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By Albert Hayashi

This retrospective  review will be updated in the future and replaced with the new exciting restaurant being created by the world famous chef Gordon Ramsey. Prior to the remodeling of the hotel, a Franco-Russian restaurant called Diaghilev was available to the public and guests of the Bel Age Hotel (now called the London West Hollywood).  Those with a susceptibility for Russian Romanticism and a preference for the dignity that comes with great luxury felt pampered and at peace in the glamorous world of Diaghilev. Tucked away inside the hotel, Diaghilev was named for Russian impresario Serge Pavolitch, who founded Ballet Russe in 1909. It recalled the rich and glamorous days of Europe at the turn of the century, when the Russian aristocracy flocked to Paris for uncompromising luxury and elegant Franco-Russian cuisine. These were the people who knew the importance of heavy silver and fine crystal, who could appreciate the salty burst of fine caviar and felt the necessity to dine among formal gilt-framed paintings, dazzling floral displays and artful lighting that made everyone look interesting and rich.

The Diaghilev succeeded in recapturing the glory of those days. Entering the room, you felt a hint of intoxication from the soothing sounds of acclaimed Russian pianist Natalya Koren along with harpist Margarita Maslennikova from the Bolshovik Theater in Moscow . Together their melodious sounds serenaded you all evening long. And as you sunk into plush, velvet tapestry brocade love seats soaking up the warmth and intimacy of this lovely room, you knew you were in one of the most sumptuous dining rooms in the city. Everything about the seductive setting spells romance, from the formal tables adorned with long stemmed roses that bloomed so gracefully from crystal bud vases to the soft pearl-gray hues that soothe the soul and created a timeless quality of pleasure. And while the tariff was by no means inexpensive, you couldn’t help but feel you'd gladly give up two dinners in a lesser restaurant for the pleasure of dining here just once.

Reflective of the Russian theme, two Cossack-shirted waiters descended on the table with silver thongs in hand and offered wonderful crusty black Russian walnut and sun dried tomato breads. Another waiter later set five iced-crystal decanters of infused vodkas on our table - a Diaghilev trademark - lime, strawberry, vanilla, orange and peppercorn. Still others appeared, watchful, attentive to our every need, gliding almost silently through their duties, their superb service synchronized by award-winning maitre d' Dimitri Dimitrov who knows all too well the essentials of delivering "perfect service." In fact at the Diaghilev everything was done with the pleasures of the table in mind and was in the hands of this city's highest regarded maitre d'. And like the quiet beauty of the setting, Dimitri's gentle sincere manner was especially refreshing.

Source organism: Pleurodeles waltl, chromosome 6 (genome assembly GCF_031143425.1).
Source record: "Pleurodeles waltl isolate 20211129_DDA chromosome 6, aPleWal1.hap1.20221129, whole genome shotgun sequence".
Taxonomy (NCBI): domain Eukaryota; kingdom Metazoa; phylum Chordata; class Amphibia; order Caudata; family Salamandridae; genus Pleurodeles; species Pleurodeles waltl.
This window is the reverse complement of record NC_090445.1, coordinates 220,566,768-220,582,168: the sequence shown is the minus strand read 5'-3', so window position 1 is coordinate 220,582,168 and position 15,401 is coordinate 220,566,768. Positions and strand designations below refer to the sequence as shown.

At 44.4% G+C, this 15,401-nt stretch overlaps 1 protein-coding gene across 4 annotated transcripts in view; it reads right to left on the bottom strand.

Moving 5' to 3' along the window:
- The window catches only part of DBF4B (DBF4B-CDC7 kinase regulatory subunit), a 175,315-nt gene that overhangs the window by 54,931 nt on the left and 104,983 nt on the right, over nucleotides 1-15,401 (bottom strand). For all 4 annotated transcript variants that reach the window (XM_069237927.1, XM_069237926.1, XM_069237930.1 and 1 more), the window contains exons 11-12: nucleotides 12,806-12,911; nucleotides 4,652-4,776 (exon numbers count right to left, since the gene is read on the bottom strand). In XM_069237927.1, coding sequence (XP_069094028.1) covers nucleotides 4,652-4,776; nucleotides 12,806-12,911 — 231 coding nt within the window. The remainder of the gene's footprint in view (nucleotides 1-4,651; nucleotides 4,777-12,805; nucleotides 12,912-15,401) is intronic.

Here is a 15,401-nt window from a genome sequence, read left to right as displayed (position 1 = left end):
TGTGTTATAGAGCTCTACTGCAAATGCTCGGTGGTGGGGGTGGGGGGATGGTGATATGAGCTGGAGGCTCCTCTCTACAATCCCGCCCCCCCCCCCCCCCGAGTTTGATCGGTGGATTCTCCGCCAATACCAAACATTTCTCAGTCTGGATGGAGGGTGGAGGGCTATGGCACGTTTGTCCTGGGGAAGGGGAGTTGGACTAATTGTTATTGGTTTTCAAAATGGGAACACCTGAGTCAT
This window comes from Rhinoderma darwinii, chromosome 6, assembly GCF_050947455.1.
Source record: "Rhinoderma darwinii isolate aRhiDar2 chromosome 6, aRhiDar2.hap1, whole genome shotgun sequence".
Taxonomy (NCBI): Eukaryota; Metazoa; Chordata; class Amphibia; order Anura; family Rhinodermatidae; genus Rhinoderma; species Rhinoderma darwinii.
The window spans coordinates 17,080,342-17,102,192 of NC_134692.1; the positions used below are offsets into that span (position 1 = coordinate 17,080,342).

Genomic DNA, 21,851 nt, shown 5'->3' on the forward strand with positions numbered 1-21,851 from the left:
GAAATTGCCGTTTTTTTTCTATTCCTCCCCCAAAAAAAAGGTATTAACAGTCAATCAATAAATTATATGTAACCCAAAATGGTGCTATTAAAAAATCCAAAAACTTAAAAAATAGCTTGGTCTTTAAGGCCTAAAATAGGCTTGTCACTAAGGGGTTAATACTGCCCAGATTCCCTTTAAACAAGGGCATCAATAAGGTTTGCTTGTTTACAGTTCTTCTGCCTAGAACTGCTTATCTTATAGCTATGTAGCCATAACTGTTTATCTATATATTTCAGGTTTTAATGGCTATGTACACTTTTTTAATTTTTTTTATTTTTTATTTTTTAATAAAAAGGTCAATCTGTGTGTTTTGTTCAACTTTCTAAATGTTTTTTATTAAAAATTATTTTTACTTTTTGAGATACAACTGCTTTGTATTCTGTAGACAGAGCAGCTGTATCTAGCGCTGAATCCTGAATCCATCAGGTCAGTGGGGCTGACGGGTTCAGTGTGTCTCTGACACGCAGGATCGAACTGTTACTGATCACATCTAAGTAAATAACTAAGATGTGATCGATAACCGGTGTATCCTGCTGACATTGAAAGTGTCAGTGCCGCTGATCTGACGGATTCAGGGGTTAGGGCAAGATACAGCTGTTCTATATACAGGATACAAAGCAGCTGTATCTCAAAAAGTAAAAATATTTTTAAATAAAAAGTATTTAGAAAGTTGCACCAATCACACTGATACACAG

To begin in the proper vein, guests often tried the soul-stirring borscht made with short ribs. An alternative was the cold yellow-beet borscht with a splash of lemon. Duck foie gras beautifully fanned on a plate and a warm lobster salad were along the appetizer specials.  A sample of the traditional Zakuski, a tasty sampler platter of many Russian favorites; among them cabbage rolls set in a pool of deep red tomato coulis, Pelmieny, delicate ravioli-like dumplings surrounding a filling of sumptuous veal and duck in a saffron light emulsion, a traditional potato salad, a perky endive salad and smoked Norwegian salmon were often tried.  Entree specialties included a tender Chicken Kiev sliced and stuffed with morels and truffles dressed in a light port wine sauce, Kulibiaka, the renowned Russian salmon, wrapped in a light pastry with sturgeon mousse, tender duck breast in a light honey calvados jus, filet mignon with green peppercorn and Armenian brandy, and braised veal chop with cepes mushrooms and raspberry vinegar sauce. And all the sophisticated Franco-Russian flavors were tempered for the California palate. While luxuriating in the delicious afterglow, the senses were awakened once again with some marvelous dessert choices. Guests always had to remember to save room for the traditional Russian Pashka, a dessert that was as much savored in the era commemorated as it is here today at the Diaghilev.   Again, as an update to this article, the renowned and famous chef Gordon Ramsey is bringing his talents and skills to the London West Hollywood chic and elegant guests.  Rich Journey will be reviewing the new restaurant when it opens.

Fact Sheet

The London West Hollywood

1020 San Vicente Boulevard

West Hollywood , CA


Phone: 310-358-7780






















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287 S. Robertson Blvd., Beverly Hills, California, 90211